6. Sharing is inspiring. By sharing your private learning story, and by having your work on display, you are inspiring others to think about it, find affirmation or challenge in it, and consider possibly following your lead. Maybe more students will choose to 3D print for a project? Maybe they’ll give book-writing a try with YAKCS? Maybe song composition for the KCS Sound Library? There are so many possibilities.

Thank you to all the students and faculty for helping make learning more visible at KCS. Your efforts are already inspiring. This exhibit takes that inspiration one step further.

The “Visible Learning at KCS” exhibit continues until Friday, November 24.

The Abilities They Have

“Instead of teaching children to get ‘there,’ why not let them be here? Where is ‘there’ anyway? The world needs more ‘here’ than ‘there’.” – Vince Gowmon

One grade 5 student stopped me in the hall early in the year, explaining she had some things to share. “I’ll walk you to your office,” she began. She explained she wanted to start an environment club for students in grades 1 to 4 (in the works). Oh, and she’s working on two novel series (yes, you read that right.)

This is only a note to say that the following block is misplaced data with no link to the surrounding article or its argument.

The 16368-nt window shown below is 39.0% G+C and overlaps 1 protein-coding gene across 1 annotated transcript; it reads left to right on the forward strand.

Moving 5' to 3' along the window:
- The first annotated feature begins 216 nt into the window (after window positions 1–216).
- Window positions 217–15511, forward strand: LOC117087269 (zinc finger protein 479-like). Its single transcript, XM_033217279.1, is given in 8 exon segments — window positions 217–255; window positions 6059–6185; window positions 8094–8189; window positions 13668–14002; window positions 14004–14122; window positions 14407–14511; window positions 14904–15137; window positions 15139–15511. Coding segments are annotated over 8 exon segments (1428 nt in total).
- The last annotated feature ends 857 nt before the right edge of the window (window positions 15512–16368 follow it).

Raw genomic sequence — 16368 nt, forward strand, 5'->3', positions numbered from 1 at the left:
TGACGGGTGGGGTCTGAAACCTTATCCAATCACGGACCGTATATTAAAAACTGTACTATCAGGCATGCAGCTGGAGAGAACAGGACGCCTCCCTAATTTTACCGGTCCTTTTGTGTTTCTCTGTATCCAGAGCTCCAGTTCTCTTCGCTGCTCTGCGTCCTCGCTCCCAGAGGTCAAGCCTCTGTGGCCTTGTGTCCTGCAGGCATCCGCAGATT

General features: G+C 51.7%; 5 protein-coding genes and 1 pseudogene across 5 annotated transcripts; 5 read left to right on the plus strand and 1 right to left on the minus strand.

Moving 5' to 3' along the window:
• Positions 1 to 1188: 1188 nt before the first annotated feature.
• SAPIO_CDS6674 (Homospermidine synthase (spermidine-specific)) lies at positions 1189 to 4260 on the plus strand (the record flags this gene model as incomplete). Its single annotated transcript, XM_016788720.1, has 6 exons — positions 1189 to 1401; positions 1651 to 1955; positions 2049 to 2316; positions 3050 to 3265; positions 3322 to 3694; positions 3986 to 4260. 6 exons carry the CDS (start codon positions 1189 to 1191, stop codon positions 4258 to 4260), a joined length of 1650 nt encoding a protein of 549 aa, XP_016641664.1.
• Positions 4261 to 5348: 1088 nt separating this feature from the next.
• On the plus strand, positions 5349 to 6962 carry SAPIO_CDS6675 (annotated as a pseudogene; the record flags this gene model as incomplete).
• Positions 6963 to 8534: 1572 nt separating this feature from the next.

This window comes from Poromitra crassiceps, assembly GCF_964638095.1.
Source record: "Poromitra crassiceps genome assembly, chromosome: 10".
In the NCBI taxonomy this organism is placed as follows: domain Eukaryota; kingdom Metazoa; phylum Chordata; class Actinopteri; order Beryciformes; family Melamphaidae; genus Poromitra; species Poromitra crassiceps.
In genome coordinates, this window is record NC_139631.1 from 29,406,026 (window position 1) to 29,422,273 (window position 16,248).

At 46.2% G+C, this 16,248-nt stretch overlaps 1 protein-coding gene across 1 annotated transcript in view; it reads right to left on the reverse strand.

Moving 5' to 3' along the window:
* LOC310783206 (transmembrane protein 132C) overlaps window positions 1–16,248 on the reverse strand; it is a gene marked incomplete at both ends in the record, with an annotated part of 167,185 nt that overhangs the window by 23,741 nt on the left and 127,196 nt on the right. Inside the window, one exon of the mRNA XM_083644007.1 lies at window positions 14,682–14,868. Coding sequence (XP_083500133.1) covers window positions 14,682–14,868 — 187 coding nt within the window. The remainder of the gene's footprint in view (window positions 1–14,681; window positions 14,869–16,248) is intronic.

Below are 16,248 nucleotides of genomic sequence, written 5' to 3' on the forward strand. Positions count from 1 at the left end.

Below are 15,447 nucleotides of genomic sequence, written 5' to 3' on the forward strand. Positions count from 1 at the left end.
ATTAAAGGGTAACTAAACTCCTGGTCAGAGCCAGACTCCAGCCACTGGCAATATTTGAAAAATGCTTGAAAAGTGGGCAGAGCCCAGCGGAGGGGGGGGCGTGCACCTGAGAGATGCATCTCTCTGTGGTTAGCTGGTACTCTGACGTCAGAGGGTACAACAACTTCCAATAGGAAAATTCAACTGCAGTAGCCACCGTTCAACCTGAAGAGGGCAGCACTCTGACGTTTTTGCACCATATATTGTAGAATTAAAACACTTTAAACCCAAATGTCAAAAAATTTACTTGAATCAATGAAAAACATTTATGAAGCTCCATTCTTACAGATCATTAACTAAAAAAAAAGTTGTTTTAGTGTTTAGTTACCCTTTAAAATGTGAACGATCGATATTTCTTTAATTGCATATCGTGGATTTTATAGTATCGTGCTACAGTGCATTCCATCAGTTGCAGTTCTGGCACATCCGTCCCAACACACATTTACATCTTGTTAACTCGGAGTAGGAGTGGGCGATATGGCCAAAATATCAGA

You get what you give. What is evident is that we get to learn more about what students can do when we give them space to show us. Here are five inspiring ways we’re learning this lovely lesson at KCS:

  1. Projects have started in many grades and students are coming up with their research questions. Our grade 2 students, after following the Question Formulation Technique, came up with questions that no “grade two” resource can answer. The teachers are now planning to connect with a zoologist so the students’ questions can get the answers they deserve.